Officially, Procházka declared his 2014 presidential campaign cost €250,000, which political transparency watchdogs called improbable unless he received big discounts. Matovič later alleged that Procházka suggested he should pay 50-90 percent of the total sum for the desired service in cash without a receipt. The actual total cost of what he should have paid amounts to €17,200 with VAT. The ads were to be published in an advertising newspaper delivered to households around Slovakia free of charge. Matovič said he turned the request down.Read more
“The recording is a message that I’m without any obligations, I don’t owe anything to anybody,” Procházka told the press on May 4.
Matovič was of the different opinion saying that Procházka should leave politics, as he is not the right person to rid it of thieves.
“The fact that Procházka has confirmed the authenticity of the recording means that the perpetrator has convicted himself, his Sieť has been deflated and his halos been switched off,” Matovič told the press few minutes later after Procházka’s press conference ended. “In a decent country a person who had been lying in this way for 11 months would already have left politics ... I believe that after today no decent person will consider voting for Sieť with Procházka at the helm.”
The recordings make it obvious that Matovič was pushing Procházka toward certain answers which were later edited and misused, according to political analyst of Polis polling agency Ján Baránek, the Sme daily reported.Read more
Political scientist Grigorij Mesežnikov said that the audio recording is unpleasant for Procházka, but it does not indicate that he is a stooge of some figures in the background, according to TASR.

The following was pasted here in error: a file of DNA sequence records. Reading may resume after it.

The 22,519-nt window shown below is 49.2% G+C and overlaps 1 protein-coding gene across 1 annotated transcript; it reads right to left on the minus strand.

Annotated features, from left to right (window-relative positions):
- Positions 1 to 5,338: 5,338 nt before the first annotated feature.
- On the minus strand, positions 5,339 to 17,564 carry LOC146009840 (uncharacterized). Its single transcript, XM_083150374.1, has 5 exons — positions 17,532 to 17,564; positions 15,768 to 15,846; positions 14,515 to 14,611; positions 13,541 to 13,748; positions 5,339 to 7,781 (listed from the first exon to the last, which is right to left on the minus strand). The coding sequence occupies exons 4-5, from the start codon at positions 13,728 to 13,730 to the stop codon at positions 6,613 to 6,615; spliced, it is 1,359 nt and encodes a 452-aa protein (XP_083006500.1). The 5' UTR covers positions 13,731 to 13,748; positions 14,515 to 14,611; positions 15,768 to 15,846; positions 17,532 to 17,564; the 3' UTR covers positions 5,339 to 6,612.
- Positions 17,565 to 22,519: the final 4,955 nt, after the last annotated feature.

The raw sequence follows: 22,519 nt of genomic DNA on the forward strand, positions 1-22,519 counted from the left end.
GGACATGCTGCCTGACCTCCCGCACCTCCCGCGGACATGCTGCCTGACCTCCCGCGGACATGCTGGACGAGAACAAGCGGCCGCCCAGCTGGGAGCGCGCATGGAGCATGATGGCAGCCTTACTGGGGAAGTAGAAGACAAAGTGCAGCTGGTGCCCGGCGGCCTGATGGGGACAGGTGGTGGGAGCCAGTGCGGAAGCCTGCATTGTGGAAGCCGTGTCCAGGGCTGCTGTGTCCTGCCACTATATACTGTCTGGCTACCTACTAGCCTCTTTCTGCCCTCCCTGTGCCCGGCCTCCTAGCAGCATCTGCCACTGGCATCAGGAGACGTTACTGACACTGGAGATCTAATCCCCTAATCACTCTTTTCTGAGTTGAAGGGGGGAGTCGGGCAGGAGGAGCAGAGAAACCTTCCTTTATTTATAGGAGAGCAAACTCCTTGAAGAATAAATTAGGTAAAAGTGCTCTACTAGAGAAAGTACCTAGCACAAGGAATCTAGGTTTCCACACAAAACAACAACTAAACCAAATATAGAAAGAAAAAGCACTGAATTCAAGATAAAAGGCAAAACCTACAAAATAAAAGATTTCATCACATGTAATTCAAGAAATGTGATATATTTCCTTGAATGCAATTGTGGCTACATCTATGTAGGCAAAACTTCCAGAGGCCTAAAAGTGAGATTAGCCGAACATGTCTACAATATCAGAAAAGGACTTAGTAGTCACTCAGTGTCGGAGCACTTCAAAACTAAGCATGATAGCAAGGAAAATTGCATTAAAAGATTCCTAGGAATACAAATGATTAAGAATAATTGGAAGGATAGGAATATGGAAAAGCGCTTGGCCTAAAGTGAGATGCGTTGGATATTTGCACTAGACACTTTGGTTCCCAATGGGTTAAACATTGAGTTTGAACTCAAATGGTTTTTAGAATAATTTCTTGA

“It rather refutes [the suspicions],” Mesežnikov said, as quoted by TASR. “As Procházka didn't know that he was being recorded, he was far more sincere than the person who knew about it.”Read more
He does not think that the publishing of the full, more than one-hour recording will have a decisive impact on the political scene, but it may complicate relations between certain parties that were mentioned in the conversation, namely the Christian Democratic Movement (KDH) and Smer-SD.
Procházka, a former KDH MP, states in the recording that there are “agreements signed by the top echelons between these parties, and I don’t mean party echelons, but those of sponsors”. He states that Most-Híd MPs joined those from KDH who didn’t want certain sensitive information concerning the carbon-dioxide emissions scandal to be looked into too closely. At the same time Procházka said that even though KDH hopes to be in a coalition with Smer following the 2016 general election, it won't even make it into Parliament.
The affair however will not weaken Procházka, according to political analyst Rastislav Tóth.
“Matovič isn’t an authority for the public ... It’s better for Sieť that it didn’t appear late in the campaign,” Tóth said, as quoted by TASR. “Every piece of dirt, even a small speck, devalues a person. So it’s good to get rid of any dirt.”
5. May 2015 at 16:47 | Compiled by Spectator staff